The 640i Gran Coupe is the Bavarian carmaker's answer to the highly successful Mercedes-Benz CLS, even if it is eight years late. The CLS is in its second generation, while the Audi A7 Sportback has been around for a couple of years.
On sale now for $194,872.08 drive away, the four-door 640i is about $6500 more than the two-door coupe version, but is $9500 less than the convertible. The V8 650i Gran Coupe is available from about $250K on road, then the M6 range-topping autobahn stormer next year. A diesel version is a possibility. The Gran Coupe also is targeting the far more expensive Maserati Quattroporte, Porsche Panamera and Aston Martin Rapide.
Standard equipment on even the most basic 640i includes a 10.2-inch screen for the BMW Professional satellite-navigation system, in-car internet and rear camera as well as tilt-only sunroof, head-up display, electric power steering, Dynamic Damper Control, adaptive LED headlights with cornering function, heated front seats, keyless entry and start, four-zone climate-control, a rear folding backrest, full-length rear-screen LED brake lights (a BMW first) and 19-inch alloy wheels.
The 1750kg 640i Gran Coupe is powered by the same 3.0-litre straight six as the Coupe and Convertible. Using direct-injection TwinPower Turbo twin-scroll forced induction, 235kW of power from 5800 to 6000rpm and 450Nm of torque from 1300 to 4500rpm are delivered to the rear wheels via a ZF eight-speed automatic Steptronic transmission. It reaches 100km/h in 5.4 seconds and the top speed is electronically limited to 250km/h.
The combined fuel consumption is 7.8 litres per 100km (7.9 if fitted with the optional 20-inch alloys) and carbon dioxide emissions average 182g/km. Colleagues achieved about 11.5 on the drive around the Far North. Fuel use is aided by the stop-start system at idle, regenerative braking and on-demand ancillary components.
Single-piston aluminium floating-calliper disc brakes (vented up front) bring the 640i to a quick stop, helped along by the usual suite of stability, traction and cornering controls, as well as BMW's Dynamic Brake Control, Dry Braking Function, a brake fading system and start-off assist systems. Steering is speed-sensitive electric power-assisted while the standard run-flat tyres are 245/40R19 up front and 275/35R19s at the back.
The Gran Coupe can seat five with a smaller person in the middle of the rear seat at a pinch. It's basically a stretched version of the 6 Series Coupe and Convertible, with the same nose and rear and a less raked A-pillar. It sits on a 2968mm wheelbase, 113mm longer than the other 6 Series models. The doors and bonnet are made from aluminium, but the roof is longer and flatter, as well as 24mm higher for better headroom.
It is 5007mm long, 102mm more than the 5 Series but 65mm less than 7 Series, 1894mm wide and 1392mm high, with extra dimensions to increasing rear seat legroom versus the two-door models. The rear backrest folds to increase boot volume from 460 litres (the same as the coupe) to 1265 litres. Apart from a different and cosetting centre console layout in an otherwise identical dashboard, the front half of the interior is shared with other 6 Series variants.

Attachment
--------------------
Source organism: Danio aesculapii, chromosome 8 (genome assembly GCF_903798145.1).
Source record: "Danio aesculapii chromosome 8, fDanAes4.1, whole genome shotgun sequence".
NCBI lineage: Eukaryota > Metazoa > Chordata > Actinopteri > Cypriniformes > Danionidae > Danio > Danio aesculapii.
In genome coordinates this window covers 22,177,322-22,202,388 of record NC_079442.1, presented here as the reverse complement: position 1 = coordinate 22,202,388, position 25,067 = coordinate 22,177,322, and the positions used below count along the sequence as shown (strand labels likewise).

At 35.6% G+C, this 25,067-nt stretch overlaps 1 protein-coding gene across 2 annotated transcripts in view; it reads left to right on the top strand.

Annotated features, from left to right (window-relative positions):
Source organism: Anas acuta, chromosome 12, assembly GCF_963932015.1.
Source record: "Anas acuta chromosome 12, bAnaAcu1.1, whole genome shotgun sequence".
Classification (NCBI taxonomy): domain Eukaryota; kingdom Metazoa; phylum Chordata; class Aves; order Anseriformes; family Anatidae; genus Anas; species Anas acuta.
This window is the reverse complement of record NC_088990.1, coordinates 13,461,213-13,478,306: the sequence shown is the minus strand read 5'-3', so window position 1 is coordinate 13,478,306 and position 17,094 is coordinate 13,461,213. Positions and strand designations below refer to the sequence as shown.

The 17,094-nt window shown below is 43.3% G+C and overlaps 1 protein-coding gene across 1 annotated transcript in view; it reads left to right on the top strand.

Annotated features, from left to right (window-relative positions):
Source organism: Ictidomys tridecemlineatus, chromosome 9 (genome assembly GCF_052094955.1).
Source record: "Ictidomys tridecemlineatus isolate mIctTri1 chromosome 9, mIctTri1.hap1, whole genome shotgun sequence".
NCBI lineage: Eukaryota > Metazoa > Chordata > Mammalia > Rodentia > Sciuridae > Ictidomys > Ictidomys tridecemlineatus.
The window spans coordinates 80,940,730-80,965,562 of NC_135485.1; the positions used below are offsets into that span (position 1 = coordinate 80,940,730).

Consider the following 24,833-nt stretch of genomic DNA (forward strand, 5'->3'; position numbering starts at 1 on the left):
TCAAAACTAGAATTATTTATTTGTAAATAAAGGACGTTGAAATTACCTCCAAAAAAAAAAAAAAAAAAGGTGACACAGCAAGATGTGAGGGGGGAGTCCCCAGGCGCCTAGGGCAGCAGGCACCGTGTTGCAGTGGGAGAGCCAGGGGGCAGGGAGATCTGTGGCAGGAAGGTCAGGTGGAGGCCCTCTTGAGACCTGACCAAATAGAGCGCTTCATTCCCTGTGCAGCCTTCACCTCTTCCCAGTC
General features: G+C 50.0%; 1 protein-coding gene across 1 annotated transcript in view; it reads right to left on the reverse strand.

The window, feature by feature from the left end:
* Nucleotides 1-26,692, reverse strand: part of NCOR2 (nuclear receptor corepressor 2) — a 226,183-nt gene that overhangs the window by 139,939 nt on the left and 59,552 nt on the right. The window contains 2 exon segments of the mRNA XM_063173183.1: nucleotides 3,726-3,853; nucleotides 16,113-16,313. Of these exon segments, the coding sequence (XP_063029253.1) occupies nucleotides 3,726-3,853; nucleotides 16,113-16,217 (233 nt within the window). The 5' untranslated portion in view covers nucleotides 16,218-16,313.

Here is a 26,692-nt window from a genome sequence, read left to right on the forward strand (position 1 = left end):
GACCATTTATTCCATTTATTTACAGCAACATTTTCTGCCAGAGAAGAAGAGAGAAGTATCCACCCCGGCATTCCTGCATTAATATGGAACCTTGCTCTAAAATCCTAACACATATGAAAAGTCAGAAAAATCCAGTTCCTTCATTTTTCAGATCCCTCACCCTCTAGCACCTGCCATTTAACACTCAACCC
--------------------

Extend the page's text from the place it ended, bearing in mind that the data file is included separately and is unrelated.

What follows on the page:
It's a slinky, low-slung car and fortunately there is lots of go with the show. The twin turbo straight six can lift its skirt and run with the best of them. Our speed limit of 100km/h comes up in a mere 5.4s and it will storm on to a limited 250km/h, if you dare.
Our drive program took us along the Bruce Highway to Gordonvale, up the Gillies Range, across the Tableland with a detour to my favourite section of Springmount Rd between Walkamin and Dimbulah and then to Mt Molloy and down the Rex Range to Port Douglas. The following day was a brief spin from Port Douglas to Cairns.
The Gran Coupe follows BMW's mantra as a dynamic driving machine and enjoyed being punted through the twisty bits on the Gillies, zipping around the curves as if on rails with great feel through the steering and plenty of surety in the brakes. The coupe wafts along at 100km/h with nary any noise from the silky smooth engine, some wind rustle courtesy of the big door mirrors but unfortunate road noise over coarse bitumen surfaces. The ride is firm but not unpleasant.
It lunged across the undulating and bendy Springmount Rd between Walkamin and Oaky Creek like a grippy rally car, powering out of the tight bends and providing loads of braking when required. Overtaking slower vehicles was a cinch as the bi-turbos whipped into a frenzy. The straight six emits a delicious growl when prodded but can be eerily quiet at 100 clicks.
I almost fell asleep as my co-driver took the wheel between Mareeba and Mt Molloy. Its roadholding and superb brakes came to the fore on the downhill leg of the Rex Range between Julatten and Mossman. Inside is a delight, a cosy cabin with lashings of leather and comfortable seats front and rear
BMW has done a great job at its first attempt of a four-door coupe even if they are a few yearslate but it's expensive. The GC provides a slinky alternative to the more humdrum 5 and 7 series Beamers. The 640i Gran Coupe continues the BMW tradition of a superb, powerful and addictive straight six power plant. It's more grand tourer than a sporty four-door coupe but having said that it also can be hurried through curves and bends with vigour. The Gran Coupe is all about style with substance.
BMW 640i Gran Coupe
Price: from $194,872 (for F12 model)
Warranty: Three years/100,000km
Engine: 3.0-litre 6-cyl, 235kW/450Nm
Transmission: 8-speed auto, RWD
Thirst: 7.8L/100km, 181g/km CO2
Body: 5m (L), 1.9m (W), 1.4m (H)
Spare: None. Run-flats